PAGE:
Overlap-add FIR polyphase interpolator
hm = mfilt.fftfirinterp(l,num,bl)
hm = mfilt.fftfirinterp
hm = mfilt.fftfirinterp(l,...)
The input arguments are optional. To enter any optional value, you must include all optional values to the left of your desired value.
When you omit one or more input options, the omitted option applies the default values shown in the table below.
The number of FFT points is given by [bl+ceil(length(num)/l)-1]. It is to your advantage to choose bl such that the number of FFT points is a power of two—using powers of two can improve the efficiency of the FFT and the associated interpolation process.
The following table describes the input arguments for creating hm.
Interpolation factor for the filter. l specifies the amount to increase the input sampling rate. It must be an integer. When you do not specify a value for l it defaults to 2.
Vector containing the coefficients of the FIR lowpass filter used for interpolation. When num is not provided as an input, fftfirinterp uses a lowpass Nyquist filter with gain equal to l and cutoff frequency equal to π/l by default.
Length of each block of input data used in the filtering. bl must be an integer. When you omit input bl, it defaults to 100
Every multirate filter object has properties that govern the way it behaves when you use it. Note that many of the properties are also input arguments for creating mfilt.fftfirinterp objects. The next table describes each property for an mfilt.fftfirinterp filter object.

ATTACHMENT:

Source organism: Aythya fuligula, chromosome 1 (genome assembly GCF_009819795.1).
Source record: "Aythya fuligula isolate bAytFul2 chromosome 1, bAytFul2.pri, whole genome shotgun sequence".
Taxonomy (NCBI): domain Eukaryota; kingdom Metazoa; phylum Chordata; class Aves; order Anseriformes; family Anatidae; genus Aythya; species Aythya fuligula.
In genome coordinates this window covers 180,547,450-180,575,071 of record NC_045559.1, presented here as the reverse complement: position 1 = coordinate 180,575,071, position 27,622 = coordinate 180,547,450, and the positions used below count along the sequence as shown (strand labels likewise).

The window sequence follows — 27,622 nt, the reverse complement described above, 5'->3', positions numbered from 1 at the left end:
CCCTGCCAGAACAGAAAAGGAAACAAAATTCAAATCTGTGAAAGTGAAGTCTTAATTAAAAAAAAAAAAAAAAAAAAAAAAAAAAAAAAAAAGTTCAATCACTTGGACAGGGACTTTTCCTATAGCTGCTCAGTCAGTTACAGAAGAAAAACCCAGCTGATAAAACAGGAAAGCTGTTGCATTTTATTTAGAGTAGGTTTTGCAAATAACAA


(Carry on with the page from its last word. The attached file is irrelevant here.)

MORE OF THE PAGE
Reports the type of filter object. You cannot set this property — it is always read only and results from your choice of mfilt object.
Vector containing the coefficients of the FIR lowpass filter used for interpolation.
Interpolation factor for the filter. It specifies the amount to increase the input sampling rate. It must be an integer.
Length of each block of input data used in the filtering.
false or true
Determines whether the filter states are restored to their starting values for each filtering operation. The starting values are the values in place when you create the filter if you have not changed the filter since you constructed it. PersistentMemory returns to zero any state that the filter changes during processing. States that the filter does not change are not affected.
Stored conditions for the filter, including values for the interpolator states.
Interpolation by a factor of 8. This object removes the spectral replicas in the signal after interpolation.
l = 8; % Interpolation factor hm = mfilt.fftfirinterp(l); % We use the default filter n = 8192; % Number of points hm.blocklength = n; % Set block length to number of points fs = 44.1e3; % Original sample freq: 44.1 kHz. n = 0:n-1; % 0.1858 secs of data x = sin(2*pi*n*22e3/fs); % Original signal, sinusoid at 22 kHz y = filter(hm,x); % Interpolated sinusoid xu = l*upsample(x,8); % Upsample to compare--the spectrum % does not change [px,f]=periodogram(xu,,65536,l*fs);% Power spectrum of original % signal [py,f]=periodogram(y,,65536,l*fs); % Power spectrum of % interpolated signal plot(f,10*log10(([fs*px,l*fs*py]))) legend('22 kHz sinusoid sampled at 44.1 kHz',... '22 kHz sinusoid sampled at 352.8 kHz') xlabel('Frequency (Hz)'); ylabel('Power Spectrum');
To see the results of the example, look at this figure.